My name is Amy Clancy and I am documenting my year as a Graduate Library and Knowledges Trainee with Greater Manchester Mental Health and Cheshire Wirral Partnership.
It’s hard to believe that I’m now over half way through my graduate trainee year. The past six months have been a crash course in everything health library related, and it’s always funny to read my old blog posts before writing a new one and see how much I’ve learned since then! This will be my first blog post in three months, so there’s a lot to update and reflect on. I’ve also included a list of online resources that have helped me this year at the end of this post.
Having spent the last four months dividing my time between two organisations, I feel I’ve gained a good understanding of library services’ roles within an NHS Trust. NHS libraries tend to sit in an interesting middle-ground between clinical and corporate services, and need to have both parts of the organisation in mind when delivering their services. Working for two libraries, one which is part of a health and wellbeing team, the other which sits within corporate services, has been an eye opening experience, and has showed me the breadth of health libraries’ abilities to support their staff from various parts of the organisation. One of the things that I found most challenging at the start of this year was regularly meeting staff with a wide range of job roles and often feeling like they were speaking a different language. If there are any new starters within the NHS reading this – it gets easier to understand all the jargon and acronyms! There are resources that can help with this, however, day-to-day life has been the best tool for picking things up, and one of the most enjoyable parts of my role so far has been learning more about the different ways that the NHS works.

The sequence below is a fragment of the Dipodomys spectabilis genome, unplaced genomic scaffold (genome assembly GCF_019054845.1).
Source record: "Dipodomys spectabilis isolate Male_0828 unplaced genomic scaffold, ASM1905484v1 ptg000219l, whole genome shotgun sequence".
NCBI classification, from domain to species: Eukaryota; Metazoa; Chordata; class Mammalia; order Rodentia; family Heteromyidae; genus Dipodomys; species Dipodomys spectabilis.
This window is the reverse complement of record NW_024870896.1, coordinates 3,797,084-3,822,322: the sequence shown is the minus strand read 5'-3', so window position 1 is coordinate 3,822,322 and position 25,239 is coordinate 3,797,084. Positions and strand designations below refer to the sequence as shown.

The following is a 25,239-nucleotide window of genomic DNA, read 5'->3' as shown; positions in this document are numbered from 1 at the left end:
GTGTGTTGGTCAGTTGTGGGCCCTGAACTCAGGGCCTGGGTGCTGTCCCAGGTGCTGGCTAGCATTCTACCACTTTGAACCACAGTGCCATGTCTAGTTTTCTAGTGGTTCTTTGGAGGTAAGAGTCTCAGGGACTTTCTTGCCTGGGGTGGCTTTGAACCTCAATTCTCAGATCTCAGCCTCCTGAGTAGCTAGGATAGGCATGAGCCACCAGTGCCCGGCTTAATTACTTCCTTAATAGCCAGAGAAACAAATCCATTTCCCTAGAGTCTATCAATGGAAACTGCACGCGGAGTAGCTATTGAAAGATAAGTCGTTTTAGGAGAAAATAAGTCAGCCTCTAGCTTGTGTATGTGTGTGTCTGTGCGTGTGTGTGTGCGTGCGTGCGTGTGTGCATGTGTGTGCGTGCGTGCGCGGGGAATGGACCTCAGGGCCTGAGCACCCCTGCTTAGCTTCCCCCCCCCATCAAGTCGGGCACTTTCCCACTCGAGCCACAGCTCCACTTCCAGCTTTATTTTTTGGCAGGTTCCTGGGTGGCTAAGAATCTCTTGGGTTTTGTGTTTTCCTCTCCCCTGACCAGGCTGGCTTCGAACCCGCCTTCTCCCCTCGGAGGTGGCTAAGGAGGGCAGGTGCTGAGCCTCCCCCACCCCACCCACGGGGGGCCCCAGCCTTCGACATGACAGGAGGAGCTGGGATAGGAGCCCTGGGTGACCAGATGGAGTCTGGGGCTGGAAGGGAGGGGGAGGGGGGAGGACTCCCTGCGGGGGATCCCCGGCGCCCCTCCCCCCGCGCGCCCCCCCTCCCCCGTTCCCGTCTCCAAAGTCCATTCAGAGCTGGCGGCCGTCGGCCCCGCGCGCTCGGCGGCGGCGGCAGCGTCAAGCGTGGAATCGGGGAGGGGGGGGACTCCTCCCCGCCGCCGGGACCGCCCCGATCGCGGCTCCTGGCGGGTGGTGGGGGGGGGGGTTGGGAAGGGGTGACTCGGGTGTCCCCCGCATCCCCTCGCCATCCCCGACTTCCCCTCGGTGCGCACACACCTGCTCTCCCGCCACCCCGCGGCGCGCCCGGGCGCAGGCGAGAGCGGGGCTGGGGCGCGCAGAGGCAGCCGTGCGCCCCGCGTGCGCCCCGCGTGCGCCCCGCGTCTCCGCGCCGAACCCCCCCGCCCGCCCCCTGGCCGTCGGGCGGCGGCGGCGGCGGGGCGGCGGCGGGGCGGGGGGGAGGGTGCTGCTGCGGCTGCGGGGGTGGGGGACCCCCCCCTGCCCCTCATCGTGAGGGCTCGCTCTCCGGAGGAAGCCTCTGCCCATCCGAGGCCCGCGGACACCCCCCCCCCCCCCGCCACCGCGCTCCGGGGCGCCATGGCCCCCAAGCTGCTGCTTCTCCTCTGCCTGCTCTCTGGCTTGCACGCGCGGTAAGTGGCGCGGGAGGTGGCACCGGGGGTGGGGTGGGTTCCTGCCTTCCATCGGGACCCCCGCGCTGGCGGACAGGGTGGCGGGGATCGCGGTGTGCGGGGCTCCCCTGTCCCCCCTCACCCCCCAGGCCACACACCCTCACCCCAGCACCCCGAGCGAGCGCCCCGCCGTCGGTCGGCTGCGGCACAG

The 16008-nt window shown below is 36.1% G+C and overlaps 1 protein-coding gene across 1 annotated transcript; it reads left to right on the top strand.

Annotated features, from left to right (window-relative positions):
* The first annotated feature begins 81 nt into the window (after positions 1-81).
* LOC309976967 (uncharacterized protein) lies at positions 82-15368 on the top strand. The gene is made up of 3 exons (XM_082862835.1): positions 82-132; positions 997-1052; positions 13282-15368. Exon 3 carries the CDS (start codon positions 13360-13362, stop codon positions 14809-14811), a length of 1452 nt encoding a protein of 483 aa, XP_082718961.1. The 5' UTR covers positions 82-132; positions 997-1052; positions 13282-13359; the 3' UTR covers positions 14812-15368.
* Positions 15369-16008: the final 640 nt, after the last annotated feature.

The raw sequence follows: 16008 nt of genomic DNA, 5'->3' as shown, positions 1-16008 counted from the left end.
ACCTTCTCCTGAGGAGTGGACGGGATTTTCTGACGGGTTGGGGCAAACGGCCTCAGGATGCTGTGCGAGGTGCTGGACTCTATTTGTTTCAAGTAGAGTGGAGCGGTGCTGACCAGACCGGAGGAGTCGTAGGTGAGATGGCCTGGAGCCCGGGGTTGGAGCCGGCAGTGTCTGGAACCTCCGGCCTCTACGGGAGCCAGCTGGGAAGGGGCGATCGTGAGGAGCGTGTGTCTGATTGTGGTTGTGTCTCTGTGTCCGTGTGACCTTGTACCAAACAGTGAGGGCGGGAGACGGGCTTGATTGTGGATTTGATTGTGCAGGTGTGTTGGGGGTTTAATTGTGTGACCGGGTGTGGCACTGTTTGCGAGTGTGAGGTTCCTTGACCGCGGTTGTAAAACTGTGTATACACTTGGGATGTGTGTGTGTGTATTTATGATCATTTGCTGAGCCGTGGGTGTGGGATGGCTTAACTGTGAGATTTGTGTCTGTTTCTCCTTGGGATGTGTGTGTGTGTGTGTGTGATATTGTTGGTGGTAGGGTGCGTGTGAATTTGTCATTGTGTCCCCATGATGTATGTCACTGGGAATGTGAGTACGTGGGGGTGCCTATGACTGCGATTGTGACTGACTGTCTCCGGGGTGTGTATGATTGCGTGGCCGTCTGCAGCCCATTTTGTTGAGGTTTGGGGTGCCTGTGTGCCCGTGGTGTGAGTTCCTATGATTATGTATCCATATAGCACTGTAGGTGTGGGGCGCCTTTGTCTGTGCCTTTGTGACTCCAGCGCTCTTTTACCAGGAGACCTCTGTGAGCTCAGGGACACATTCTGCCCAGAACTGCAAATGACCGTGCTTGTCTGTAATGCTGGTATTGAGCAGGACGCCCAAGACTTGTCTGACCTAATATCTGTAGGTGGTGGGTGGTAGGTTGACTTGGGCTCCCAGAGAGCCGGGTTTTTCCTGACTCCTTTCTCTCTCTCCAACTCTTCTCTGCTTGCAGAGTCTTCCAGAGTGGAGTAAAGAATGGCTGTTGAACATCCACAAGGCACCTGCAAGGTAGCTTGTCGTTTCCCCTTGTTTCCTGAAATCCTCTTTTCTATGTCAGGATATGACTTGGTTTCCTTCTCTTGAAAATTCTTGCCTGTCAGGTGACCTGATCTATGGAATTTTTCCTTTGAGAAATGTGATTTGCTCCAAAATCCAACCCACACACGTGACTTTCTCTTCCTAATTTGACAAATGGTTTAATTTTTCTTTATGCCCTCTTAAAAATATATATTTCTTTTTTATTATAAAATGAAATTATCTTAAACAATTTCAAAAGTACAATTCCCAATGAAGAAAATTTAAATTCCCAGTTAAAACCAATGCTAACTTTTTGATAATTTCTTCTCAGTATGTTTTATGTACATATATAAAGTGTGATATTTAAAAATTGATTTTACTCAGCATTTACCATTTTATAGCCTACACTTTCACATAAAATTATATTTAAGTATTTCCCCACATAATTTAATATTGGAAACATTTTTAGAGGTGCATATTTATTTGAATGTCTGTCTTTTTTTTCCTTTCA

Some of the key projects I’ve been working on recently include weeding the collections at both CWP and GMMH. Both of these processes have been very different. Since CWP doesn’t have a physical library, a large part of the process has been spreadsheet based, and revolves around working out the value of a book by working out its cost, relevance, and comparing it to similar books within the collection. At GMMH, so far the process has been simply pulling old reports and guides from the shelves, which as anyone who has worked in a library can imagine is very therapeutic. Some notable finds from the process so far include a floppy disk, a book about healing with crystals, and guides for the original European Computer Driving Licence! The processes have highlighted to me the complexity of collection management, particularly in the health sector where things can become outdated quickly. Overall, both experiences have been really insightful and it’s nice to be able to make an impact for both of the services that I work for.
Another highlight since my last post has been assisting with the development of a health information course at GMMH called the Better Information Programme. Health literacy is a huge topic at the moment, and is something I find particularly interesting having studied the link between education and socioeconomic status previously. This is something I hope to look into further in the future, and as I am now completing my application to the Library and Information Management MA at Manchester Metropolitan University, hopefully I will have the opportunity during my post-graduate studies. One of the features that drew me to the course at MMU is the introduction of a health libraries module which will start in September 2019. Having the theory to underpin the experience I have gained, and will continue to gain this year is something I’m looking forward to. I feel that completing the MA and qualifying as a librarian is the next logical step following my graduate traineeship.
Overall, I am still enjoying my role and a part of me is sad that I’m over halfway through! Over the past three months I’ve attended a great mix of library group meetings, as well as conferences such as CILIP Conference and It’s Great Up North. As always, everyone I’ve met has been really welcoming, encouraging, and willing to help, and I’m so glad I chose to start my library career in this sector.
Useful links for new NHS library staff:
NHS Explained – 4 week course by The King’s Fund: www.futurelearn.com/courses/the-nhs-explained
NHS Acronym Buster: www.nhsconfed.org/acronym-buster
NLPN’s Useful Resources: www.nlpn.wordpress.com/useful-resources
Graduate Library and Knowledge Services Trainee
Greater Manchester Mental Health NHS Foundation Trust and Cheshire and Wirral Partnership NHS Foundation Trust